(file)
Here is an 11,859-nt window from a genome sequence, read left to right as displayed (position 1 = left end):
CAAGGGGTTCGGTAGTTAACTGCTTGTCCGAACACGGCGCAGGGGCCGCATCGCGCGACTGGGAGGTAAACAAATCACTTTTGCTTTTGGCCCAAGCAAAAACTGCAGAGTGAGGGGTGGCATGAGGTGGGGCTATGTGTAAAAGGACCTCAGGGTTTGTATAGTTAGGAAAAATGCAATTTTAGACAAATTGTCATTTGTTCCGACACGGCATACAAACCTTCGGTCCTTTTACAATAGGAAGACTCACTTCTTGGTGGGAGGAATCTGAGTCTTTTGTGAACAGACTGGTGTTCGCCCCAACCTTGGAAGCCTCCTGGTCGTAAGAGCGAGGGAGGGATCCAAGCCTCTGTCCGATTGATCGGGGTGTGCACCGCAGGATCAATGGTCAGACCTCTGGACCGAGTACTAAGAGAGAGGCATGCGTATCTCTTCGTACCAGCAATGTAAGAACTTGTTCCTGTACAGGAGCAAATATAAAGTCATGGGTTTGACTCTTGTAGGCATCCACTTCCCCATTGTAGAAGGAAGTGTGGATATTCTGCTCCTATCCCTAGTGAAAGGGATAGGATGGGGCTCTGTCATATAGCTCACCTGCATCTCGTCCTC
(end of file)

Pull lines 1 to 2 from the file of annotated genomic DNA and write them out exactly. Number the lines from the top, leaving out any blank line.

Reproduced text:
Here is an 11,859-nt window from a genome sequence, read left to right as displayed (position 1 = left end):
CAAGGGGTTCGGTAGTTAACTGCTTGTCCGAACACGGCGCAGGGGCCGCATCGCGCGACTGGGAGGTAAACAAATCACTTTTGCTTTTGGCCCAAGCAAAAACTGCAGAGTGAGGGGTGGCATGAGGTGGGGCTATGTGTAAAAGGACCTCAGGGTTTGTATAGTTAGGAAAAATGCAATTTTAGACAAATTGTCATTTGTTCCGACACGGCATACAAACCTTCGGTCCTTTTACAATAGGAAGACTCACTTCTTGGTGGGAGGAATCTGAGTCTTTTGTGAACAGACTGGTGTTCGCCCCAACCTTGGAAGCCTCCTGGTCGTAAGAGCGAGGGAGGGATCCAAGCCTCTGTCCGATTGATCGGGGTGTGCACCGCAGGATCAATGGTCAGACCTCTGGACCGAGTACTAAGAGAGAGGCATGCGTATCTCTTCGTACCAGCAATGTAAGAACTTGTTCCTGTACAGGAGCAAATATAAAGTCATGGGTTTGACTCTTGTAGGCATCCACTTCCCCATTGTAGAAGGAAGTGTGGATATTCTGCTCCTATCCCTAGTGAAAGGGATAGGATGGGGCTCTGTCATATAGCTCACCTGCATCTCGTCCTC